Earl of Stradbroke, in the County of Suffolk, is a title in the Peerage of the United Kingdom. It was created in 1821 for John Rous, 1st Baron Rous, who had earlier represented Suffolk in the House of Commons.
Colonel Thomas Brooke Jr. of Brookefield was President of the Council in Maryland and acting 13th Proprietary Governor of the Province of Maryland. He was the son of Major Thomas Brooke Sr. and Esquire, (1632–1676) and his second wife Eleanor Hatton, (1642–1725), who later remarried Col. Henry Darnall, (1645-1711).
Sir Anthony Browne was the son of Sir Thomas Browne and Eleanor FitzAlan. He served as standard-bearer to Henry VII, and Lieutenant of Calais.
Sir Francis Winnington was an English lawyer and politician who sat in the House of Commons at various times between 1677 and 1698. He became Solicitor-General to King Charles II.
Sir Charles Turner, 1st Baronet of Warham, Norfolk was a British lawyer and Whig politician who sat in the English and British House of Commons for 43 years from 1695 to 1738. He was a brother-in-law of Sir Robert Walpole, and held public office almost continuously from 1707. By 1730 was the longest serving MP in the House of Commons.
Sir Robert Crane, 1st Baronet of Chilton, Suffolk was an English politician who sat in the House of Commons variously between 1614 and 1643.
William Dowdeswell was a British land-owner and politician who sat in the House of Commons from 1712 to 1722.
George Wylde, sometimes Wild or Wilde, was an English lawyer and politician who sat in the House of Commons at various times between 1584 and 1611.
Sir Walter Blount, 1st Baronet of Sodington in the parish of Mamble in Worcestershire, was a Member of Parliament for Droitwich in 1624 and supported the Royalist cause in the Civil War.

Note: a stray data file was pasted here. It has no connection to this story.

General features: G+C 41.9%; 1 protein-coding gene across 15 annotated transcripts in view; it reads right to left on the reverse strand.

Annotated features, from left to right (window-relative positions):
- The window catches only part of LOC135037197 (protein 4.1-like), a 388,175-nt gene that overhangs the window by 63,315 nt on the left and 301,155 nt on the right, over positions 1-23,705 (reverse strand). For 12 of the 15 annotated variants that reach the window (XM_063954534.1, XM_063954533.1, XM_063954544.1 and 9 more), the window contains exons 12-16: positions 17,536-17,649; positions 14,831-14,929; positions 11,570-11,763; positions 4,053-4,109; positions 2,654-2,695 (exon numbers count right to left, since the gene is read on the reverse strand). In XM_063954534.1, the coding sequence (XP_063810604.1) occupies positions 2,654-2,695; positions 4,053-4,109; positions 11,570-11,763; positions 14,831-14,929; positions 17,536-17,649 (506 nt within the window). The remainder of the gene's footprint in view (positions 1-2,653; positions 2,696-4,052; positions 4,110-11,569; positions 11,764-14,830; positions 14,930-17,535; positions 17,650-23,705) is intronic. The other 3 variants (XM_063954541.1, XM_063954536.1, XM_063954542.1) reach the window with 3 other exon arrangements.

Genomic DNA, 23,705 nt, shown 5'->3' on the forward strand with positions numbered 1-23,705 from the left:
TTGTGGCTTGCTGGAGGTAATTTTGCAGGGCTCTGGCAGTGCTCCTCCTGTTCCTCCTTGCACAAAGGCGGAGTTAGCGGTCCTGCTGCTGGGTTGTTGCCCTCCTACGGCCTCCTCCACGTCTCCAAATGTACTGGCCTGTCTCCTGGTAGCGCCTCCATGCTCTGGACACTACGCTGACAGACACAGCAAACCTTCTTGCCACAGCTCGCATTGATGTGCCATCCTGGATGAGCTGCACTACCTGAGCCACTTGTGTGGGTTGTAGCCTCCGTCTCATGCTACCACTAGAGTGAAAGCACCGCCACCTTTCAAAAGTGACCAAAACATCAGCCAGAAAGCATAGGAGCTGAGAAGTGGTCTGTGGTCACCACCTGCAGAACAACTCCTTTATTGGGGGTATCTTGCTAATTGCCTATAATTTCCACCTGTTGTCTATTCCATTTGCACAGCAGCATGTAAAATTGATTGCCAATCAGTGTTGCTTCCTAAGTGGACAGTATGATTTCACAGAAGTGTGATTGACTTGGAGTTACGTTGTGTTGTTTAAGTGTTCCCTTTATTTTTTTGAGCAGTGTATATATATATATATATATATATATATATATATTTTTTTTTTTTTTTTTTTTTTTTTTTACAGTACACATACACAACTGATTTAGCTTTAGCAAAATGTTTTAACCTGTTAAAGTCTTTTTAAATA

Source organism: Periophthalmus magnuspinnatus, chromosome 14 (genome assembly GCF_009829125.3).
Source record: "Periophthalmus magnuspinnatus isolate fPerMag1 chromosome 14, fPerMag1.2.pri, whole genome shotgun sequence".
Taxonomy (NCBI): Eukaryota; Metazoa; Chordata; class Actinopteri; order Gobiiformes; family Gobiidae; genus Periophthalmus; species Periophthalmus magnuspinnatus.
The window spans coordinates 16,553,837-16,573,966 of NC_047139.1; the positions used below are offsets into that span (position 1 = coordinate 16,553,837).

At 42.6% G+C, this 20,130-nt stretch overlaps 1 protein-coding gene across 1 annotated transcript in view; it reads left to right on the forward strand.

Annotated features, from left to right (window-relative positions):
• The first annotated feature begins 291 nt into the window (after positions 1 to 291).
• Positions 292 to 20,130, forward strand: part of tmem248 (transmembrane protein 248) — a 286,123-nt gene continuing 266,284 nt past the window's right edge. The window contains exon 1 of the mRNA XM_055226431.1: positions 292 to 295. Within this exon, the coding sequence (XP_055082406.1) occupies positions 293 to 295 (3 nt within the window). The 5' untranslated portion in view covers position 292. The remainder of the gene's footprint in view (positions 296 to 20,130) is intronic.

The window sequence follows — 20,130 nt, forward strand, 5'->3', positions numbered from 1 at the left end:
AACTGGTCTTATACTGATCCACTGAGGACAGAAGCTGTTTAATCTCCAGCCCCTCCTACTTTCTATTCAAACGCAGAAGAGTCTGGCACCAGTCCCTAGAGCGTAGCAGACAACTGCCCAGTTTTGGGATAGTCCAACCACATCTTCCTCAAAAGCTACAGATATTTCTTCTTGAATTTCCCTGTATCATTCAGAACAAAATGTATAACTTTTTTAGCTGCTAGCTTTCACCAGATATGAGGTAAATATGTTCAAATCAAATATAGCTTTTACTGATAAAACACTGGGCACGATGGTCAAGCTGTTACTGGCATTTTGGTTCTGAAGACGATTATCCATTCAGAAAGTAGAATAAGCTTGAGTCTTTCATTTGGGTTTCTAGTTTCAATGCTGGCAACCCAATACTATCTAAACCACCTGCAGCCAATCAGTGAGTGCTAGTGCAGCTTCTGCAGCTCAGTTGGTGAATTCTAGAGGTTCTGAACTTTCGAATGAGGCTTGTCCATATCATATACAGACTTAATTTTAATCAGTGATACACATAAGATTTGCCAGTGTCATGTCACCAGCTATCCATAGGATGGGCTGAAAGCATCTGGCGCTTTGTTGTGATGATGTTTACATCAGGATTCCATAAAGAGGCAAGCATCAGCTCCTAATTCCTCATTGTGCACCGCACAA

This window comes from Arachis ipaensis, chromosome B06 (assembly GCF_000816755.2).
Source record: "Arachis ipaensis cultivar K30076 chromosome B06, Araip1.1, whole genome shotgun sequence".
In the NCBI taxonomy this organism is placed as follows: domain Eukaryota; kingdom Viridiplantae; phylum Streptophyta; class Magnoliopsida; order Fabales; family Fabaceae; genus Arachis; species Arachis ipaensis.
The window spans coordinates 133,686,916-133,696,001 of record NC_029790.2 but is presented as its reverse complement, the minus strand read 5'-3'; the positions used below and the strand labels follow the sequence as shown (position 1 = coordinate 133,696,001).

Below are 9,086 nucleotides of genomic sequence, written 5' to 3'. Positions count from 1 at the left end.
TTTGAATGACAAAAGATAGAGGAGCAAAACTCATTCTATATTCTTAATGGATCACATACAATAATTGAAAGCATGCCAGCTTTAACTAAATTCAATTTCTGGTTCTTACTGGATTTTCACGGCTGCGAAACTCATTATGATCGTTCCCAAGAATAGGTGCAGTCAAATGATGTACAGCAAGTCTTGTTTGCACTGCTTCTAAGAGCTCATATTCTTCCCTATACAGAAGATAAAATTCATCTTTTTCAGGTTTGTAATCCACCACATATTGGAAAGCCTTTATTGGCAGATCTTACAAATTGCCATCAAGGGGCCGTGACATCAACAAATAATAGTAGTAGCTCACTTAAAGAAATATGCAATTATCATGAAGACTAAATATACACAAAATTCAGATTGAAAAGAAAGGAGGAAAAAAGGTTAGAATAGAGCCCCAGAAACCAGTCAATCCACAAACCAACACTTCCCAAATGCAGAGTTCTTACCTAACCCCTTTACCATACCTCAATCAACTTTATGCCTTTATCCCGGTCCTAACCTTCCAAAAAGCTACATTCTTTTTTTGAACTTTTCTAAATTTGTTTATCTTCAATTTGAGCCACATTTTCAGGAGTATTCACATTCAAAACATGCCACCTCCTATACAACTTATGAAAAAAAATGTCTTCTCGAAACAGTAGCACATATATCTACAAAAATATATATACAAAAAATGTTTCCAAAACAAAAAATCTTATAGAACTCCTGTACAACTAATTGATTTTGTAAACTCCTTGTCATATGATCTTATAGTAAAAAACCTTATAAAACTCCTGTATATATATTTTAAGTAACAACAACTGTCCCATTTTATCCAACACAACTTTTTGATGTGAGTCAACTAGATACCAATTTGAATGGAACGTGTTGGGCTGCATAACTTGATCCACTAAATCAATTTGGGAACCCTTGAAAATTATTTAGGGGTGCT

Rowland Berkeley of Worcester and Spetchley was an English clothier and politician who sat in the House of Commons at various times between 1593 and 1611.
Thomas Wylde clothier of The Commandery, Worcester, England was the son of Simon Wylde of The Ford, near Dodderhill where Thomas was to acquire the manor of Impney.
Rowland Berkeley (1613–1696) of Cotheridge Worcestershire was an English politician, only son of William Berkeley (1582–1658) of Cotheridge and his wife Margaret, daughter of Thomas Chettle of Worcester. Rowland's father, William, was eldest son and heir to Rowland Berkeley of Spetchley, Worcester clothier and politician.
Sir William Browne served as Master of the Worshipful Company of Mercers from 1507 to 1514, and as alderman, auditor, Sheriff and Lord Mayor of London. He died in office on 3 June 1514 while serving his term as Lord Mayor.
Henry Heron (1675–1730), of Cressy Hall, Lincolnshire, and St. James, Westminster, was an English landowner and politician who sat in the House of Commons from 1713 to 1727.
Ralph Jenison (1696–1758) of Elswick Hall near Newcastle, Northumberland and Walworth Castle, county Durham. was a British politician who sat in the House of Commons between 1724 and 1758
Gabriel Roberts of Ampthill, Bedfordshire, was an official of the East India Company and politician who sat in the House of Commons between 1713 and 1734.
Edmund Halsey, of St. Saviour’s, Southwark, Surrey and Stoke Poges, Buckinghamshire, was a British brewer and Whig politician who sat in the House of Commons between 1712 and 1729. He enjoyed a rags-to-riches career, from working as a ‘miller’s boy’ at St. Albans to becoming the owner of one of the largest breweries in the London area.
Robert Pigott (1665–1746) ), of Chetwynd, Shropshire and Chesterton, Huntingdonshire, was an English landowner and Whig politician who sat in the House of Commons between 1713 and 1741.
|Parliament of Great Britain|
Sir William Bromley
| Member of Parliament for Worcester |
With: Samuel Swift 1701–1718
Samuel Sandys 1718–1727
Sir Richard Lane